The lack of skilled workers is hampering Britain's ability to protect itself from costly internet attacks, according to spending watchdog the National Audit Office.
The number of IT and cyber security professionals in the UK has not increased in line with the growth of the internet and it could take two decades to fill the gap, the NAO said.
Government, education and business representatives have told the NAO the country lacks technical skills and the current pipeline of graduates will not meet demand.
The cost of cyber crime to Britain is currently thought to be up to £27bn a year.
NAO head Amyas Morse said: "The threat to cyber security is persistent and continually evolving.
"Business, government and the public must constantly be alert to the level of risk if they are to succeed in detecting and resisting the threat of cyber attack."
The Government's strategy has already started to deliver benefits, the NAO said, with the Serious Organised Crime Agency catching more than 2.3 million compromised debit or credit cards since 2011, preventing a potential loss of more than £500m.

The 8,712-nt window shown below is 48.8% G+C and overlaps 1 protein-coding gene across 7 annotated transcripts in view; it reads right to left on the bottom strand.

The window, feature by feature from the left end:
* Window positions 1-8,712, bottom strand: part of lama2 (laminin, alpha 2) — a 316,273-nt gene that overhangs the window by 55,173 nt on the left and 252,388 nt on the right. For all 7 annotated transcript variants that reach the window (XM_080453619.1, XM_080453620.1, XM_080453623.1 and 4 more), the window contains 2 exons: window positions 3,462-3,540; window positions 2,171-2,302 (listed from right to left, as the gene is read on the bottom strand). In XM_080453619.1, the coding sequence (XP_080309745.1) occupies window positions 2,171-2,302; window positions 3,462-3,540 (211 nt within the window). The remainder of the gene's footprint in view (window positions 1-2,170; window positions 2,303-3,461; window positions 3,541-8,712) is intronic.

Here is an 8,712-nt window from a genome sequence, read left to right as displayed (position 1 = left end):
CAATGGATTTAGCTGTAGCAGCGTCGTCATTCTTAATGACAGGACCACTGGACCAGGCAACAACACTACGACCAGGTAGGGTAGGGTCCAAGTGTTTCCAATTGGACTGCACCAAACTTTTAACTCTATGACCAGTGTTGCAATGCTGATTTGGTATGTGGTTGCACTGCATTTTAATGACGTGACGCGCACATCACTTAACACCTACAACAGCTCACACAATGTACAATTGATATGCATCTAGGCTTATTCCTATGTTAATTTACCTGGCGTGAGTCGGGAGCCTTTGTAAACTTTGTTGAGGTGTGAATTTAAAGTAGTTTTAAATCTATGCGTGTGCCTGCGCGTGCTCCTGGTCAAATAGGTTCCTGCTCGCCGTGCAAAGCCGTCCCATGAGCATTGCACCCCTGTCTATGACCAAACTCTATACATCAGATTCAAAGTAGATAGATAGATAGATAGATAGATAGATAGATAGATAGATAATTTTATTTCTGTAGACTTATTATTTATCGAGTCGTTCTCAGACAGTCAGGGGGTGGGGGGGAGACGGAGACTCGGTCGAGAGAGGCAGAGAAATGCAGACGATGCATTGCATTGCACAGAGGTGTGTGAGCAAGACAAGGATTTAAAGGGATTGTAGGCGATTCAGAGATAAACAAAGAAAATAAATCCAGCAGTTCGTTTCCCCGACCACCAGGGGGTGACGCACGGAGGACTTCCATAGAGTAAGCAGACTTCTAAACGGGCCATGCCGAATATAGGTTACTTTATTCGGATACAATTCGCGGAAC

But, the watchdog warned, ministers must address the country's current and future cyber security skills gap, which includes a need for psychologists and law enforcers, as well as technical staff.
Education officials interviewed by the NAO said it could take up to 20 years to address the skills gap at all levels of education.
The report on the NAO's review of the strategy for cyber security said: "Interviews with government, academia and business representatives confirmed that the UK lacks technical skills and that the current pipeline of graduates and practitioners would not meet demand.
"A number of government departments commented that the UK depended on a small number of highly skilled people to participate in developing international technical standards.
"Interviewees were concerned about a lack of promotion of science and technology subjects at school resulting in the reported lower uptake of computer science and technology courses by UK students."
A shortage of IT and computer science experts has been raised before by ministers, while attracting and retaining talent is also a concern.
In 2012, the Intelligence and Security Committee highlighted GCHQ's inability to retain internet specialists in the face of competition from the private sector.